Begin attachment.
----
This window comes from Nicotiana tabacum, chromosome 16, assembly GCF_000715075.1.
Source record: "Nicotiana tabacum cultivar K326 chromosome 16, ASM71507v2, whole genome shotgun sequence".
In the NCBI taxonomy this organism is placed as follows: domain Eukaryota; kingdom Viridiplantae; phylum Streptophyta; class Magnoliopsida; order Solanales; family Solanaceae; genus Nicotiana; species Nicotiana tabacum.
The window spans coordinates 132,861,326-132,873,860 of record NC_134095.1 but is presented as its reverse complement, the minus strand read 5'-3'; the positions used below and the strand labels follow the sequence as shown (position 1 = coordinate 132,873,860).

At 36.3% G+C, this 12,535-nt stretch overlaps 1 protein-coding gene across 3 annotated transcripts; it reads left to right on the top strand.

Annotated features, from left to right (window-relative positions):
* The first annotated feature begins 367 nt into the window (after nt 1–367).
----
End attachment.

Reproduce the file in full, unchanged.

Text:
This window comes from Nicotiana tabacum, chromosome 16, assembly GCF_000715075.1.
Source record: "Nicotiana tabacum cultivar K326 chromosome 16, ASM71507v2, whole genome shotgun sequence".
In the NCBI taxonomy this organism is placed as follows: domain Eukaryota; kingdom Viridiplantae; phylum Streptophyta; class Magnoliopsida; order Solanales; family Solanaceae; genus Nicotiana; species Nicotiana tabacum.
The window spans coordinates 132,861,326-132,873,860 of record NC_134095.1 but is presented as its reverse complement, the minus strand read 5'-3'; the positions used below and the strand labels follow the sequence as shown (position 1 = coordinate 132,873,860).

At 36.3% G+C, this 12,535-nt stretch overlaps 1 protein-coding gene across 3 annotated transcripts; it reads left to right on the top strand.

Annotated features, from left to right (window-relative positions):
* The first annotated feature begins 367 nt into the window (after nt 1–367).